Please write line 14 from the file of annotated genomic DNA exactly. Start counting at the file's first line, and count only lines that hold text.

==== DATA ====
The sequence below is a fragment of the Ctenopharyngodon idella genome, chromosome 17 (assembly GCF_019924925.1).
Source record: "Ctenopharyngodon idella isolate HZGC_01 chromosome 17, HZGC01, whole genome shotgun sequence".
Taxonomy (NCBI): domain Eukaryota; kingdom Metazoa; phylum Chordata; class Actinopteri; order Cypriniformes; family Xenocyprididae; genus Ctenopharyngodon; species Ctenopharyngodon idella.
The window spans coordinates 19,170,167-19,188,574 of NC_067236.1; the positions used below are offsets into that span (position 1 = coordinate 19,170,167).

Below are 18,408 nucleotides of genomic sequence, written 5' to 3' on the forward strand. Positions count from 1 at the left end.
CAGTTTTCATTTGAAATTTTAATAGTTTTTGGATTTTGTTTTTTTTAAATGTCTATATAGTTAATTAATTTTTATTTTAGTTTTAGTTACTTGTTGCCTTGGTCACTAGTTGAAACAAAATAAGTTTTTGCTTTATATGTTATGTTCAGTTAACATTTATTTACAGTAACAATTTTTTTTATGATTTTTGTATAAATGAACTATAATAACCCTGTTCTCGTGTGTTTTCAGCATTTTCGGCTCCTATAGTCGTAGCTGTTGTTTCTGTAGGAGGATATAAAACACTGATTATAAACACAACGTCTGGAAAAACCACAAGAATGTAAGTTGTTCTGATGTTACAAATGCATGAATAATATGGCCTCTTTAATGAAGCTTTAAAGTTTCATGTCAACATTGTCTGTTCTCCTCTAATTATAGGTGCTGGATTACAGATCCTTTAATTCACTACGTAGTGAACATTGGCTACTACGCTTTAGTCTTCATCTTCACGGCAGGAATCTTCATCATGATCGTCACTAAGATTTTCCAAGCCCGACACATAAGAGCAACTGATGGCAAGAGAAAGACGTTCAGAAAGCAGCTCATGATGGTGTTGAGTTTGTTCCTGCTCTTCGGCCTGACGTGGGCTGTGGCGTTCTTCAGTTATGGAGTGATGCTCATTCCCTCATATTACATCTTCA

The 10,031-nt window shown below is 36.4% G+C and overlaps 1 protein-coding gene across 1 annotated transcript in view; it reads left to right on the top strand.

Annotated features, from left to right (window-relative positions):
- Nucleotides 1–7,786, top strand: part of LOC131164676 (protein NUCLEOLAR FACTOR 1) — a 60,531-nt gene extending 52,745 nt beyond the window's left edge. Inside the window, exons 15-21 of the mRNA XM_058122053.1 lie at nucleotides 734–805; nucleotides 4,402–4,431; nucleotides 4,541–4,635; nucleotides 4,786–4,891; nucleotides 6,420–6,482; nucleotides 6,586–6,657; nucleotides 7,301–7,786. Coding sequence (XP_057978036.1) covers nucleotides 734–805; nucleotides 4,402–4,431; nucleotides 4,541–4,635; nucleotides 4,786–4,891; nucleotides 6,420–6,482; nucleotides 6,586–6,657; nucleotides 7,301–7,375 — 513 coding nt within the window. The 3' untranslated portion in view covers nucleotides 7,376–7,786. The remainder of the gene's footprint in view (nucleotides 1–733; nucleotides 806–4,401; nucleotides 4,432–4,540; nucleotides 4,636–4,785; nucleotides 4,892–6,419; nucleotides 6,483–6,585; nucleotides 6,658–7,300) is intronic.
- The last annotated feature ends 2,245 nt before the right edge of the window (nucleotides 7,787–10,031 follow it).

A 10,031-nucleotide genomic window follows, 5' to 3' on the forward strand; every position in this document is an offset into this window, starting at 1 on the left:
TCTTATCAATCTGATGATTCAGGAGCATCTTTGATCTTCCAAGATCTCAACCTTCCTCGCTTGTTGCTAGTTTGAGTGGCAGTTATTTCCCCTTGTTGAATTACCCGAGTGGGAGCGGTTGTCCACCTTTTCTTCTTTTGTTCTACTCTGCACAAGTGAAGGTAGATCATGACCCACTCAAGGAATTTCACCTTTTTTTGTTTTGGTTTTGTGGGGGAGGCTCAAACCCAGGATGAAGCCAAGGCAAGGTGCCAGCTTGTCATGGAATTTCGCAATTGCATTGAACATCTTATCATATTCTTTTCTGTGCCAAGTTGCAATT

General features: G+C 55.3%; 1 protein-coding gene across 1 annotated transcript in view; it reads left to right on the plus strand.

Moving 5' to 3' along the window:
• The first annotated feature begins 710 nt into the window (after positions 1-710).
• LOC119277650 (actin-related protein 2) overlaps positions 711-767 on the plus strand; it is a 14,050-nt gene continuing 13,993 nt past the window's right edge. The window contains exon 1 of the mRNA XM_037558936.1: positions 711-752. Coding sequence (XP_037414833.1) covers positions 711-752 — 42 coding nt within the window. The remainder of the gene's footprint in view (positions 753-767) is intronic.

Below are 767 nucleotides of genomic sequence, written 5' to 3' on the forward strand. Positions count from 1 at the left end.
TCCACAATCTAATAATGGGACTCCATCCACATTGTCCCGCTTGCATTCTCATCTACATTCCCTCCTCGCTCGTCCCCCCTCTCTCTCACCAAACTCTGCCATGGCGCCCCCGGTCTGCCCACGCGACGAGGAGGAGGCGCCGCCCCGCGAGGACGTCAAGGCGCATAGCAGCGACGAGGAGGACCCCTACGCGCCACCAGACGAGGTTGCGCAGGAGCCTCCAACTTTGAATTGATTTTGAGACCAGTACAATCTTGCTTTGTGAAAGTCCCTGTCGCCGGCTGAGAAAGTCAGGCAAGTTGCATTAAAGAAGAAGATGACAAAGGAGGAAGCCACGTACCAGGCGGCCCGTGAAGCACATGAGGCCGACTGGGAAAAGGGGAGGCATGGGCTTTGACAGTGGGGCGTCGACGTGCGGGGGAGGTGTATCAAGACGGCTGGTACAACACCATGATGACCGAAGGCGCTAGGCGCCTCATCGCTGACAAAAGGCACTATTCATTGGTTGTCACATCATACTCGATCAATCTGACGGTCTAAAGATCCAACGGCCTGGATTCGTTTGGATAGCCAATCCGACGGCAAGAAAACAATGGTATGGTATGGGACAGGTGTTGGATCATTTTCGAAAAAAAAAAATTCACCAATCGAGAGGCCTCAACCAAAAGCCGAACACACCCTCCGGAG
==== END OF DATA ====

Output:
Moving 5' to 3' along the window: